Male Authors Reveal How They Tell Womens’ Stories
Gender creates certain invisible boundaries on us. So as an author is it then easier to write about your own gender? What are the challenges that writers face when they try to write from the perspective of the opposite gender? In the second panel “Men writing Women’s Stories” at Women Writers Fest 2019 in Mumbai, SheThePeople.TV’s Yamini Pustake Bhalerao was in conversation with Utkarsh Patel, Neil D’Silva and Rickie Khosla, three men who dared to tell their stories from a female perspective.
On What Motivated Them to Write About Women
Utkarsh Patel said that he wondered why there are no female heroes in mythology. And realized that we have always made the mistake of judging women from the parameters of men. Heroism was often depicted by acts such as slaying a dragon, climbing a mountain or saving a damsel in distress and since women characters were not doing any of these they were not considered as heroes.
Neil D’Silva who has written horror says, “horror has always had a very bad name as far as women are concerned.” Women are heavily sexualized in their depiction in horror writings. Neil acknowledges that though he wanted to break these stereotypes he didn’t “start writing with a brief to write a woman-oriented story.” Further, he adds that what motivated him to write from the female perspective is “the range of perspective a woman can have is much more than what a man have.”
Women’s emotions are layered and that very well fits into the horror genre. – Neil
Rickie Khosla confessed that he wanted to write a desi Sidney Sheldon and didn’t set about to write a female-oriented book. He added that during the writing process, “it never occurred to me that I need to go about writing differently because my central character is female.”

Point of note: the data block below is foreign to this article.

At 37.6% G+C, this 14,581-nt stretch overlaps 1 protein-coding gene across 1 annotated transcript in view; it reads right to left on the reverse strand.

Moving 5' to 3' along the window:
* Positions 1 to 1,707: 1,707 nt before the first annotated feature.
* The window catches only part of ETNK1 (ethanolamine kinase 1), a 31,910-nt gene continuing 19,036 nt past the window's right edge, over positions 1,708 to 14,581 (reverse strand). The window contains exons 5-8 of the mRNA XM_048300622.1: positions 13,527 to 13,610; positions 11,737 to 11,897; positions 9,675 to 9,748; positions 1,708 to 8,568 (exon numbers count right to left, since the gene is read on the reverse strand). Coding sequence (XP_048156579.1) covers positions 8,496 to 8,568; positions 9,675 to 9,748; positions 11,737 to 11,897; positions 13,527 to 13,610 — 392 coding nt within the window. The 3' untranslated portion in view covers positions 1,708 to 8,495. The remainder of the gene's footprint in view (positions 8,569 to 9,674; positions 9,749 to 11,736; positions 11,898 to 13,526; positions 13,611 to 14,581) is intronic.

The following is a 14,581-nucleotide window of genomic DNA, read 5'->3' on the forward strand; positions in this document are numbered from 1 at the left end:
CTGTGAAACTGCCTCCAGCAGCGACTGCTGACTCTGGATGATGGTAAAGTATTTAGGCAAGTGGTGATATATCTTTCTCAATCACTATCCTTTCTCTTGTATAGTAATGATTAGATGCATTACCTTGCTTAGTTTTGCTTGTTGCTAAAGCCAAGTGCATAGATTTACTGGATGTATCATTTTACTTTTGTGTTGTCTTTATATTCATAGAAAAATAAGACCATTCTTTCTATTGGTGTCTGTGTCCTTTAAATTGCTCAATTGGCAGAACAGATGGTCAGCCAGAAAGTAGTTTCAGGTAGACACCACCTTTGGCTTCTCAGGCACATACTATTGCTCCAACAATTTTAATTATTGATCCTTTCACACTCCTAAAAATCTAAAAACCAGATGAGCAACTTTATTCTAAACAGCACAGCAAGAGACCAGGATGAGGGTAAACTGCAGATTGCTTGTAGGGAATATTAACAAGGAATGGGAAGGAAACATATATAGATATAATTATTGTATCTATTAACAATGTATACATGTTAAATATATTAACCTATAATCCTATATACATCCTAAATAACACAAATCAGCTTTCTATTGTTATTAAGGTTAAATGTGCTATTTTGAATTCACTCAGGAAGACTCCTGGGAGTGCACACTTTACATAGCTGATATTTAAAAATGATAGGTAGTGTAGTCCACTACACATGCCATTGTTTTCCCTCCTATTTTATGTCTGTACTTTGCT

Reactions from initial readers
Rickie says it was only when his book went for editorial review that he became conscious that he had written his book from a woman’s perspective and he needs to approach the aspects of the character differently. He says, “That it was education to me that women perhaps approach things differently from men, so as a man writing a woman you need to careful from multiple perspectives.”
Utkarsh says, “the general perception of Satyawati is that she was a sorry figure on the fringes, of the epic. But Satyawati was not just a sorry figure, wearing a white saree. She was an extremely strong personality. And she avenged an insult to her mother and herself in a manner that is not given enough credit. She is responsible, in a way, to stop the Kuru blood, because after her children there were no pure blood Kurus. Her revenge is often overlooked because we are so busy telling the male story.”
Constraints of writing a horror story with a female protagonist
Neil shares that he wanted to write a woman’s story from a women perspective for which many of his friends shared their experiences with him.
“Shifting the gaze was not a constraint for me.”
Does shifting your gaze as an author changes your own perspective?
Utkarsh says, “It is a catch 22 situation because if you didn’t see them differently, you wouldn’t write so closely about women.”
Neil shares that the process of writing about women has helped him in understanding women better, as he realized women whom he considered as strong were also hiding a lot of their emotions.
Rickie says it’s been a learning experience that “there are many other facets in which people look at women.”